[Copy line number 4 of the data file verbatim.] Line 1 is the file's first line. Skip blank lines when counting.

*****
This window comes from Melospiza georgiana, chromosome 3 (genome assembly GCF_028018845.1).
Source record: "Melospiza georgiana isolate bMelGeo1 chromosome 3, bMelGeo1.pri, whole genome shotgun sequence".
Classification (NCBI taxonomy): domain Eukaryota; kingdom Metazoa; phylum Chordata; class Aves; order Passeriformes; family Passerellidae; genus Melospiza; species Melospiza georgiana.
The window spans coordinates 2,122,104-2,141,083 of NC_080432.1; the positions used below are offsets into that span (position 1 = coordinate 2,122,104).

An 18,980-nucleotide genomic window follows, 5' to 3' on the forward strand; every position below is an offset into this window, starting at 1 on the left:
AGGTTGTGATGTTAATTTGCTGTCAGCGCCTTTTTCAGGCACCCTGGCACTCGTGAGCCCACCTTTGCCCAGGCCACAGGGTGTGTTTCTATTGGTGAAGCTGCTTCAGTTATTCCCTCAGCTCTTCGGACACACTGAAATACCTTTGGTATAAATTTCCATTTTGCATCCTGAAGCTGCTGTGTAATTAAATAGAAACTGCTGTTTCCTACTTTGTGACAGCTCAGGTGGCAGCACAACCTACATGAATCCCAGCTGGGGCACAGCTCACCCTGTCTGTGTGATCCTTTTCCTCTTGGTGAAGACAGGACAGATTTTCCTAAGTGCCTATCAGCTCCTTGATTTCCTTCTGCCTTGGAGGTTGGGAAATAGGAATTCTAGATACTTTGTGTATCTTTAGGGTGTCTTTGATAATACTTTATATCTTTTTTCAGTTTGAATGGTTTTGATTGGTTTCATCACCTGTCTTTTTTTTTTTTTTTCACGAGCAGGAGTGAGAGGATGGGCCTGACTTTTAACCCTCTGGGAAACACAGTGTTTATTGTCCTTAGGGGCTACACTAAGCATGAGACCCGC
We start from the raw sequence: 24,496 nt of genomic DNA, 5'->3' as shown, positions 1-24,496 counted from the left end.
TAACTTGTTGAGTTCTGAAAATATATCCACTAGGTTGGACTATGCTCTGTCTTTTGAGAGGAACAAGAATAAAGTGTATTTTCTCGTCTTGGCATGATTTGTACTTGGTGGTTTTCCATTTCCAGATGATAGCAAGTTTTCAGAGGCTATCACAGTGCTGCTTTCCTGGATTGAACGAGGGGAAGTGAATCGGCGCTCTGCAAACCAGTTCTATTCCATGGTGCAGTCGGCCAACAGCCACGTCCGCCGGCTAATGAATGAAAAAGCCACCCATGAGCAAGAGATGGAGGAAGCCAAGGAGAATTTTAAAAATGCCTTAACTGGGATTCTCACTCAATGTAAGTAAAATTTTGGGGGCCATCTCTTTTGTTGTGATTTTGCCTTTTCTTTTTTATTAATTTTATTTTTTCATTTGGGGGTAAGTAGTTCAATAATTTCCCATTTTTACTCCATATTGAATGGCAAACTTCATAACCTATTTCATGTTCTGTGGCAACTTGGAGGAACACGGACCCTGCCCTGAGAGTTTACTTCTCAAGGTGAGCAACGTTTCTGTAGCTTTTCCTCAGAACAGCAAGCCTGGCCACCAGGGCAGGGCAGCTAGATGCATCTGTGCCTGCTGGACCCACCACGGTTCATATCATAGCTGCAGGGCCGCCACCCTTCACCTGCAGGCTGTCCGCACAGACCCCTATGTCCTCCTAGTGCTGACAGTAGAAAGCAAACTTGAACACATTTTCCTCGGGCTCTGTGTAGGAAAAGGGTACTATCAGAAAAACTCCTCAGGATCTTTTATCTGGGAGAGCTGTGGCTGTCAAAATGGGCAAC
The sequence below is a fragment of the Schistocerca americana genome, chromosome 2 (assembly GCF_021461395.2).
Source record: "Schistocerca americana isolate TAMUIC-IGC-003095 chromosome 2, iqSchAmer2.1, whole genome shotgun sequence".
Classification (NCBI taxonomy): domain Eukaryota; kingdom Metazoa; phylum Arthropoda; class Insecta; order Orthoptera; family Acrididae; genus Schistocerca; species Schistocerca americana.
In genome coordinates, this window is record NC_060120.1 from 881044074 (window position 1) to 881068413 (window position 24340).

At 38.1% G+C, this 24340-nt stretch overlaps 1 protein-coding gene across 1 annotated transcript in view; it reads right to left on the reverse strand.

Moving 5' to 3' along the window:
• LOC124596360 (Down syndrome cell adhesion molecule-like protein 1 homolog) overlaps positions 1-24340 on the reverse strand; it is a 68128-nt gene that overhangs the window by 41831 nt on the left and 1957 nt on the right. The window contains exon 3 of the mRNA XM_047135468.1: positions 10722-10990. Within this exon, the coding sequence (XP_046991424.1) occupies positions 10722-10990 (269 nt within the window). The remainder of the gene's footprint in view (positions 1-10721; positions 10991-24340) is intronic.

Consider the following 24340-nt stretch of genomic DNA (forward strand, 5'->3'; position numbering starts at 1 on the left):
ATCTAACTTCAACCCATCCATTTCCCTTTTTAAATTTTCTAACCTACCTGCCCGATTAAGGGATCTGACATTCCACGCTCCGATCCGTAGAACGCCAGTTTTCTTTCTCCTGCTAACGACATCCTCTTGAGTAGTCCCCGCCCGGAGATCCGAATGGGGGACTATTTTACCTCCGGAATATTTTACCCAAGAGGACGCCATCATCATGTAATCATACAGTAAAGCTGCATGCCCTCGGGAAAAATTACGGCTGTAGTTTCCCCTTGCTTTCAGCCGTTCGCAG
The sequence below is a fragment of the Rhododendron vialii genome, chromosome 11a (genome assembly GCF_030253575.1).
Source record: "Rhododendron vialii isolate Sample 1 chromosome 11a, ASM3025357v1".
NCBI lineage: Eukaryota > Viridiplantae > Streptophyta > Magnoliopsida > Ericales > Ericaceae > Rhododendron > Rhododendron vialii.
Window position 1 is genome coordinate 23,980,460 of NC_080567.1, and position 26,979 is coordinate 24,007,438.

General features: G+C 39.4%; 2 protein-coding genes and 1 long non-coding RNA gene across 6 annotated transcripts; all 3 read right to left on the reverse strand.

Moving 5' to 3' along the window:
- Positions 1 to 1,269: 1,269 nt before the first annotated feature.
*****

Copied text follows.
The window spans coordinates 2,122,104-2,141,083 of NC_080432.1; the positions used below are offsets into that span (position 1 = coordinate 2,122,104).